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John Jay College of Criminal Justice
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Criminal Justice Academy (CJA) Instructor Toolkit: Criminological Theories

Whether you’re a new faculty member or a seasoned instructor, we hope you’ll find new ideas and practical resources for teaching criminal justice courses

Criminological Theories

Briefly stated, criminology is the scientific study of criminal behavior. The rich literature of criminology dates back to 1764, with the publication of Cesare Beccaria’s On Crimes and Punishments, in which he developed various principles of crime and punishment that remain key features of the modern system of criminal justice in America. In addition to covering the major criminological theories (e.g., differential association, labeling theory, routine activities, etc.), the course familiarizes students with the social science research evaluating the strengths and weaknesses of theories that explain criminal behavior. A key point to emphasize to students is that although developmental criminology comes close to approximating a “gold standard” in explaining criminal behavior, there is still no single, unified theory of crime.

Below is a model syllabus from LaGuardia Community College based on a 13-week semester. The learning objectives were developed by John Jay faculty and should be included on all syllabi.

Model Syllabus: Introduction to Criminology

Course Description:
This introductory undergraduate course explores the nature, causes, and treatment of criminal behavior with an emphasis on classical and contemporary theories. The biological, social, psychological, and environmental theories underlying crime and deviance are explored, as well as current approaches to punishment, treatment, and prevention. Course material will be analyzed through readings, lectures, discussion, activities, and assignments.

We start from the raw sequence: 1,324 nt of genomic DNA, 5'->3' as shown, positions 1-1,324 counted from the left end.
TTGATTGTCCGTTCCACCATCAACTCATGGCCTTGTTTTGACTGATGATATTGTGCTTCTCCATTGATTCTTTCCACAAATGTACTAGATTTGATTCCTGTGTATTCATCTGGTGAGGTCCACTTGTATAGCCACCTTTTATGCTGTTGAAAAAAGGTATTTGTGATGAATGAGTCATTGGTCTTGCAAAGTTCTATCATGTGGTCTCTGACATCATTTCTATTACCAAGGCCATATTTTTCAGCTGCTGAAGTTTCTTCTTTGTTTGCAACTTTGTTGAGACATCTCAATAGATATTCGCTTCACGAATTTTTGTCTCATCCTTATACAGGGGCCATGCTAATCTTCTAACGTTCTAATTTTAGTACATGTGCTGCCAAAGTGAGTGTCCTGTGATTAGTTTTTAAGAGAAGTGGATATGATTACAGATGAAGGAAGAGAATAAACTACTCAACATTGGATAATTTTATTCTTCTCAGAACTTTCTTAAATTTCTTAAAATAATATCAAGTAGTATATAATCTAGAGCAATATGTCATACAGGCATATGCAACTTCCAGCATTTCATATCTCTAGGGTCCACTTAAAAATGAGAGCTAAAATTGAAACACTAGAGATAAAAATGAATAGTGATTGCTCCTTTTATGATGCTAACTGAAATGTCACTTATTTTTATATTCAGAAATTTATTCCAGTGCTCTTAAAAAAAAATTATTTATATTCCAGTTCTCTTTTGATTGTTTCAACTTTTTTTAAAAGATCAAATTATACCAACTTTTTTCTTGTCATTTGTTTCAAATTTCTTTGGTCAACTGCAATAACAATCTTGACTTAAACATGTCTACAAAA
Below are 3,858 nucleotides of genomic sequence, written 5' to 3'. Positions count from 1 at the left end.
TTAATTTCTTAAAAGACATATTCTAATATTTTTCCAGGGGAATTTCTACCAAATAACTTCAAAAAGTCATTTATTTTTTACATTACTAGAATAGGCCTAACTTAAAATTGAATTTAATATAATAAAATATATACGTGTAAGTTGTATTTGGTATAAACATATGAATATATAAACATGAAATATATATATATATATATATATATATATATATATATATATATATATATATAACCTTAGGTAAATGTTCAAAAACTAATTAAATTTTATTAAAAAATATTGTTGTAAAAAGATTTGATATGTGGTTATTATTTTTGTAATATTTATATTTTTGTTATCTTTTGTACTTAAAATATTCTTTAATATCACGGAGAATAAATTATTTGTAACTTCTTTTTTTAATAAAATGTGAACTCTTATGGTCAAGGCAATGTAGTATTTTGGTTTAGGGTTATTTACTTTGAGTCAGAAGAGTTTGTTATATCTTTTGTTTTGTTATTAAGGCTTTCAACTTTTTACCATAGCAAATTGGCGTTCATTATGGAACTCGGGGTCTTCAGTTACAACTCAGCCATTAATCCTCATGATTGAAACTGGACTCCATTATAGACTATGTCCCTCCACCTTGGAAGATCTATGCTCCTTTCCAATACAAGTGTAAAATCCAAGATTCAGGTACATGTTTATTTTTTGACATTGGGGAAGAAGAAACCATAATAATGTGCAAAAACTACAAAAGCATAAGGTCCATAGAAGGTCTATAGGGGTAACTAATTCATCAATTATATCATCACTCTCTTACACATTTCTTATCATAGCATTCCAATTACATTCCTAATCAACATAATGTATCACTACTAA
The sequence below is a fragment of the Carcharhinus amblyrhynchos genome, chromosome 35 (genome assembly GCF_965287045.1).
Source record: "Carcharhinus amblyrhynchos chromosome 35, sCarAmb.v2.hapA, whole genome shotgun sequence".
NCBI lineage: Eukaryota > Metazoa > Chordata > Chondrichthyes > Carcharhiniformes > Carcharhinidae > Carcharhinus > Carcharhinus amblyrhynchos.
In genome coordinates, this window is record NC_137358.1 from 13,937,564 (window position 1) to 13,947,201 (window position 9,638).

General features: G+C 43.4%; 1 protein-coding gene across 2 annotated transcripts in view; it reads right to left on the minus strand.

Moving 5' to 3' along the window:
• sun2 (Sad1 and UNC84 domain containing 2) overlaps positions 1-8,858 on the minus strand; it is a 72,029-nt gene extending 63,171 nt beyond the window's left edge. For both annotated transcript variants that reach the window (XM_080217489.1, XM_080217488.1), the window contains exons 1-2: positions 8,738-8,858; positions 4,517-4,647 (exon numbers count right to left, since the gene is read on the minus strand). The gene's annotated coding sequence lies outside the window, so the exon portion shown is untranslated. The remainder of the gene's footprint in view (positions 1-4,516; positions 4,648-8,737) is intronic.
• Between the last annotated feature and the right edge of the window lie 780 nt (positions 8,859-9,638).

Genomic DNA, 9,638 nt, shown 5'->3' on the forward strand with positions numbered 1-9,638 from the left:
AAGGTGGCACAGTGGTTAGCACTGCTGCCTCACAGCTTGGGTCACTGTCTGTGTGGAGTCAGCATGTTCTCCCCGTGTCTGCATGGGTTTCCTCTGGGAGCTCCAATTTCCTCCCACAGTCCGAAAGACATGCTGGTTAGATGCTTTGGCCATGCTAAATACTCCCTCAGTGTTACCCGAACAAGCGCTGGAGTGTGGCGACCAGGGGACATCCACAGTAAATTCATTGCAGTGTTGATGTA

Classes are supplemented with a course website where you can obtain important information and study tools such as PowerPoints, chapter outlines, assignments, and announcements.

Required Textbooks:
Siegel, L.J. (2010). Criminology: The core. (4th ed). Los Angeles, CA: Wadsworth.

Learning Objectives:
Assuming active study and attendance, by the end of the semester students should be able to meet the following learning objectives:

  1. Students will demonstrate knowledge of the core literature and debates that make up the discipline of criminology.
    1. Students will be expected to show evidence of having read and understood the core literature and debates presented in the course, specifically those related to the socially constructed nature of crime and deviance, measurement, causes, and key aspects of crime control policy.


  1. Students will demonstrate an understanding of the key components of criminological theory and the ability to apply theory to specific contexts. Students will be expected to:
    1. Identify the main thinkers and leading classical and contemporary theories of crime causation.
    2. Understand how theory relates to definitions of crime, criminal behavior, and policy.
  1. Students will demonstrate the ability to make reasoned and informed judgments on issues relating to crime and punishment.
  2. Students will be expected to:
    1. Be able to challenge conventional wisdom about crime and punishment.
    2. Show the ability to put debates on crime and punishment and policies relating to the control of crime in their wider social, historical, political, and economic context.



Class participation, news-sharing


Midterm exam


Position papers


Final exam


Attendance is mandatory. If you have more than five absences, you will automatically fail the course. If you are not present when I take attendance (during the first five minutes of class), you will be marked late. Three “lates” equals one absence.

Position Papers: